82% of Indian finance professionals prioritize diversity, ACCA calls for action on Neurodiversity

82% of Indian finance professionals prioritize diversity, ACCA calls for action on Neurodiversity

To celebrate Neurodiversity Week, ACCA experts lead global event on why neurodivergent talent in accountancy is critical to the success of the profession in the future.

Results from a major survey of the accountancy profession suggest that employers’ focus on aspects of diversity must be more balanced. 44% of all India respondents expressed concerns that their organisation focuses more on certain aspects of diversity than others, compared to 41% globally. This finding is particularly relevant in a business environment where other markers of diversity such as neurodiversity in the workplace are slowly starting to gain relevant attention.

Md. Sajid Khan, director – ACCA India, commented: “India has made quick progress in this area, but the opportunity now is to expand the focus to include other diversity dimensions such as neurodiversity and disability. This will require coordinated efforts between corporates, communities and government to properly address the issue. Leaders have a critical role to play in driving the equity, diversity and inclusivity agenda.”

To explore the critical issue of neurodiversity in accountancy, ACCA is hosting a global webinar on 21 March hearing from leading experts to explore the power of neurodiverse talent why it matters for today’s profession.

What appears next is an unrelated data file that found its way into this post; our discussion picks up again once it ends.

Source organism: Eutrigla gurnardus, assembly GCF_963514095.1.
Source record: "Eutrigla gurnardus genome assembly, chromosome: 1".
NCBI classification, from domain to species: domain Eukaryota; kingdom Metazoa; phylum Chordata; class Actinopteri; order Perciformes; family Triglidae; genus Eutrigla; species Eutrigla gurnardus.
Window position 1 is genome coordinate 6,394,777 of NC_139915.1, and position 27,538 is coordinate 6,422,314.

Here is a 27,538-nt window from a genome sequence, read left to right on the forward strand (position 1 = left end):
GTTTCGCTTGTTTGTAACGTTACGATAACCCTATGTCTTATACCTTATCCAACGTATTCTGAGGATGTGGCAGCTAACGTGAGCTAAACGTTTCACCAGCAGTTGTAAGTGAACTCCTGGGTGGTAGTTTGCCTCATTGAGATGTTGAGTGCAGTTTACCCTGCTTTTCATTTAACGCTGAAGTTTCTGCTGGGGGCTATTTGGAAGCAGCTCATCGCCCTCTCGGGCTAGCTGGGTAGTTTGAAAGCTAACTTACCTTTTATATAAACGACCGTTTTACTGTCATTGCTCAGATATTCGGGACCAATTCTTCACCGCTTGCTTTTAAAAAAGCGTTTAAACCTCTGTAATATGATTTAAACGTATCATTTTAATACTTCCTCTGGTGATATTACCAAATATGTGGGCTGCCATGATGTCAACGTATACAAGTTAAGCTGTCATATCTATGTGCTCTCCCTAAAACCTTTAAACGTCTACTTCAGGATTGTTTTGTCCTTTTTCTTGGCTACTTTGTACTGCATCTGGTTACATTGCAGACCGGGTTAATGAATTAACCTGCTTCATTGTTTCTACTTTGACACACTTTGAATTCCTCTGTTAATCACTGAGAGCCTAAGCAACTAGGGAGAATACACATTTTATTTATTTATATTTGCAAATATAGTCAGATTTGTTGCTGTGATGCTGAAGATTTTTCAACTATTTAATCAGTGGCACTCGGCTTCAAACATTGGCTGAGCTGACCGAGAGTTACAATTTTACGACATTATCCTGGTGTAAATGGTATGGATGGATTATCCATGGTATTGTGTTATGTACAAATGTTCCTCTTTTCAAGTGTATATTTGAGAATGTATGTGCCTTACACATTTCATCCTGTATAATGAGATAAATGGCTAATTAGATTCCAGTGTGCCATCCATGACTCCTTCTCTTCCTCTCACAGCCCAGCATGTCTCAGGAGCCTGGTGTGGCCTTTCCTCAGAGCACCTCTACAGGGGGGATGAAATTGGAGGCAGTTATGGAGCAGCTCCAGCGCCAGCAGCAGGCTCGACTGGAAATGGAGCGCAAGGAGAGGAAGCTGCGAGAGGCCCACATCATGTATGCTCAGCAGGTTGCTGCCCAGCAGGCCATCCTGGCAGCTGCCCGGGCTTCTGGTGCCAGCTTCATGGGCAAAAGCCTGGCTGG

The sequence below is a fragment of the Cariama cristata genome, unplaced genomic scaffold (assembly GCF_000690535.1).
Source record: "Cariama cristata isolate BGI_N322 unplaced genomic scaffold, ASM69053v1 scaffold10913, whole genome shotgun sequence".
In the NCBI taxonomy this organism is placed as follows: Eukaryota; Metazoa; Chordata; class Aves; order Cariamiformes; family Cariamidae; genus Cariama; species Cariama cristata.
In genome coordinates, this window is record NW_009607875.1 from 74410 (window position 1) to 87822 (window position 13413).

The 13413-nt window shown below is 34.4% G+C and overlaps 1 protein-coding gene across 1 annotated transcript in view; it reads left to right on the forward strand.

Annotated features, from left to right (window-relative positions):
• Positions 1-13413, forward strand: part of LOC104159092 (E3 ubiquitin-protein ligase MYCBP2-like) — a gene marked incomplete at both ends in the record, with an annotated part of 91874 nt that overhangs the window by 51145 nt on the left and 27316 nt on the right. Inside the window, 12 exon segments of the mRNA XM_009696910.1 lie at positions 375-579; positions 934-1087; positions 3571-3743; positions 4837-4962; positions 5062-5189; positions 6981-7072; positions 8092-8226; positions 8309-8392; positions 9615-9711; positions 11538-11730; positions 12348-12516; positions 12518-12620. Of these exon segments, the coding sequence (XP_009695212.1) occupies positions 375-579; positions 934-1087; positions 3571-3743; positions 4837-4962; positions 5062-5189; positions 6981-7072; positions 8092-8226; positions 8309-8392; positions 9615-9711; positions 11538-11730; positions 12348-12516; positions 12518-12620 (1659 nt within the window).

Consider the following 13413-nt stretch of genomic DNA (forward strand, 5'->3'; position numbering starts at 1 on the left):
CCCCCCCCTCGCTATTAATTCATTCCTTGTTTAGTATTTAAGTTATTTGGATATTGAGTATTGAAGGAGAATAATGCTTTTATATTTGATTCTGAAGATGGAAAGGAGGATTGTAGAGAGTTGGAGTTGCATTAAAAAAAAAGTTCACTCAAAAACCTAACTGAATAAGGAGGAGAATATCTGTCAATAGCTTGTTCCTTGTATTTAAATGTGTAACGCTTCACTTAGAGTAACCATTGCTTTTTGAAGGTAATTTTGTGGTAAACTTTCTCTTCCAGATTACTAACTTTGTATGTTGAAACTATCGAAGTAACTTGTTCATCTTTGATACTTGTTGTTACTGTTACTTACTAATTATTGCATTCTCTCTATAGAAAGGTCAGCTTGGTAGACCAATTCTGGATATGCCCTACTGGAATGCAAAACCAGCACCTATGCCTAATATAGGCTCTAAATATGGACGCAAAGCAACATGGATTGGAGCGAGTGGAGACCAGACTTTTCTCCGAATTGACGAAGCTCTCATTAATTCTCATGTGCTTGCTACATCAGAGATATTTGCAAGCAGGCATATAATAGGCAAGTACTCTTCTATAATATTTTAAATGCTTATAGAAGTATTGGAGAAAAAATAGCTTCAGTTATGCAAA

Building on findings from the largest annual global survey of work and talent practices across the accountancy profession with almost 10,000 survey respondents, ACCA’s Global Talent Trends 2024, suggest that equality, diversity and inclusivity (EDI) practices are critical as a key part of the employee proposition. 82% of respondents from India stated that an organisation that has a strong diversity and inclusivity culture would be a key factor in deciding to work there – much higher than the global figure of 73%.

Jamie Lyon, head of skills, sectors and technology at ACCA, said: “To be competitive and innovative for the future, it’s really important that organisations have access to a real diversity of talent in their workforces. One key marker of diversity that demands greater focus in the months and years ahead is neurodiversity, and recognition of the unique skills and capabilities that neuro-divergent talent can bring to the organisation. Over the coming months ACCA will be exploring this key issue and championing this really important agenda across the accountancy profession”.

Rabindra

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